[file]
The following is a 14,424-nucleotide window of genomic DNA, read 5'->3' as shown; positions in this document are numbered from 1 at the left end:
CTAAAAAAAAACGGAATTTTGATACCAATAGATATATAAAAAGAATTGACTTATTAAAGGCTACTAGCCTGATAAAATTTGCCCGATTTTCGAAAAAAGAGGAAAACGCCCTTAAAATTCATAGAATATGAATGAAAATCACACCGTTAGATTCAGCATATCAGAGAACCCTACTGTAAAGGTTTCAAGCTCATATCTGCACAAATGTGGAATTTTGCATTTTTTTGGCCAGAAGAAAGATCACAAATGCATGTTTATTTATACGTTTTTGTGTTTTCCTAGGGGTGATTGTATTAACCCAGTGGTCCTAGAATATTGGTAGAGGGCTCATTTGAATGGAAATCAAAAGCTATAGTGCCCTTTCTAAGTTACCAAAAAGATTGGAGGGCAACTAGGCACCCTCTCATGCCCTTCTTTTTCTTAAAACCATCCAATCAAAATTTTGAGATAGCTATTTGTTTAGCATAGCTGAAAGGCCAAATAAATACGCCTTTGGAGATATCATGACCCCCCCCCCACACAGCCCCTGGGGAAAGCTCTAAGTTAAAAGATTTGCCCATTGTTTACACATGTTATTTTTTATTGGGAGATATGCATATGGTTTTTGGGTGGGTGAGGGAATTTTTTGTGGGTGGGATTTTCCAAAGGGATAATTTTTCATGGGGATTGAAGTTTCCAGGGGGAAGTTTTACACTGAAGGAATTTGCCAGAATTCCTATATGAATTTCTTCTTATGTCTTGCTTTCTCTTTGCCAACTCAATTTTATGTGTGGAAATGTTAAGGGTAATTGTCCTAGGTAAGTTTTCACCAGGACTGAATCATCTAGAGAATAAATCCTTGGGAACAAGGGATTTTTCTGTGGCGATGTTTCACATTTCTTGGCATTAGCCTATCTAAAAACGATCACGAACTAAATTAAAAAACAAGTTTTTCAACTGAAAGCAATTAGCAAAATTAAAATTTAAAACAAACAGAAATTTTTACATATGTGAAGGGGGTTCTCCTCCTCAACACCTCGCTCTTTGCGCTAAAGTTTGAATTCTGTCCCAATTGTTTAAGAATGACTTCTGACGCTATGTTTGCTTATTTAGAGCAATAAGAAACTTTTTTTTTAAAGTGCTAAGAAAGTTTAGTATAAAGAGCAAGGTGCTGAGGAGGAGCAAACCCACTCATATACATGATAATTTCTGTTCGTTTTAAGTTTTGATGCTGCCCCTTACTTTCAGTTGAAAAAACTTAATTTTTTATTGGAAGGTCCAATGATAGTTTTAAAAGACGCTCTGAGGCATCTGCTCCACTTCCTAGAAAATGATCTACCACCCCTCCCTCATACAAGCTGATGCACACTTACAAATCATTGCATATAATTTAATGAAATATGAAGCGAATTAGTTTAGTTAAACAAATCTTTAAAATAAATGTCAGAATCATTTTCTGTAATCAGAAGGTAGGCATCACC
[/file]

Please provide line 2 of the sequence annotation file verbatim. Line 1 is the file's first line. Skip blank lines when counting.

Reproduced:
CTAAAAAAAAACGGAATTTTGATACCAATAGATATATAAAAAGAATTGACTTATTAAAGGCTACTAGCCTGATAAAATTTGCCCGATTTTCGAAAAAAGAGGAAAACGCCCTTAAAATTCATAGAATATGAATGAAAATCACACCGTTAGATTCAGCATATCAGAGAACCCTACTGTAAAGGTTTCAAGCTCATATCTGCACAAATGTGGAATTTTGCATTTTTTTGGCCAGAAGAAAGATCACAAATGCATGTTTATTTATACGTTTTTGTGTTTTCCTAGGGGTGATTGTATTAACCCAGTGGTCCTAGAATATTGGTAGAGGGCTCATTTGAATGGAAATCAAAAGCTATAGTGCCCTTTCTAAGTTACCAAAAAGATTGGAGGGCAACTAGGCACCCTCTCATGCCCTTCTTTTTCTTAAAACCATCCAATCAAAATTTTGAGATAGCTATTTGTTTAGCATAGCTGAAAGGCCAAATAAATACGCCTTTGGAGATATCATGACCCCCCCCCCACACAGCCCCTGGGGAAAGCTCTAAGTTAAAAGATTTGCCCATTGTTTACACATGTTATTTTTTATTGGGAGATATGCATATGGTTTTTGGGTGGGTGAGGGAATTTTTTGTGGGTGGGATTTTCCAAAGGGATAATTTTTCATGGGGATTGAAGTTTCCAGGGGGAAGTTTTACACTGAAGGAATTTGCCAGAATTCCTATATGAATTTCTTCTTATGTCTTGCTTTCTCTTTGCCAACTCAATTTTATGTGTGGAAATGTTAAGGGTAATTGTCCTAGGTAAGTTTTCACCAGGACTGAATCATCTAGAGAATAAATCCTTGGGAACAAGGGATTTTTCTGTGGCGATGTTTCACATTTCTTGGCATTAGCCTATCTAAAAACGATCACGAACTAAATTAAAAAACAAGTTTTTCAACTGAAAGCAATTAGCAAAATTAAAATTTAAAACAAACAGAAATTTTTACATATGTGAAGGGGGTTCTCCTCCTCAACACCTCGCTCTTTGCGCTAAAGTTTGAATTCTGTCCCAATTGTTTAAGAATGACTTCTGACGCTATGTTTGCTTATTTAGAGCAATAAGAAACTTTTTTTTTAAAGTGCTAAGAAAGTTTAGTATAAAGAGCAAGGTGCTGAGGAGGAGCAAACCCACTCATATACATGATAATTTCTGTTCGTTTTAAGTTTTGATGCTGCCCCTTACTTTCAGTTGAAAAAACTTAATTTTTTATTGGAAGGTCCAATGATAGTTTTAAAAGACGCTCTGAGGCATCTGCTCCACTTCCTAGAAAATGATCTACCACCCCTCCCTCATACAAGCTGATGCACACTTACAAATCATTGCATATAATTTAATGAAATATGAAGCGAATTAGTTTAGTTAAACAAATCTTTAAAATAAATGTCAGAATCATTTTCTGTAATCAGAAGGTAGGCATCACC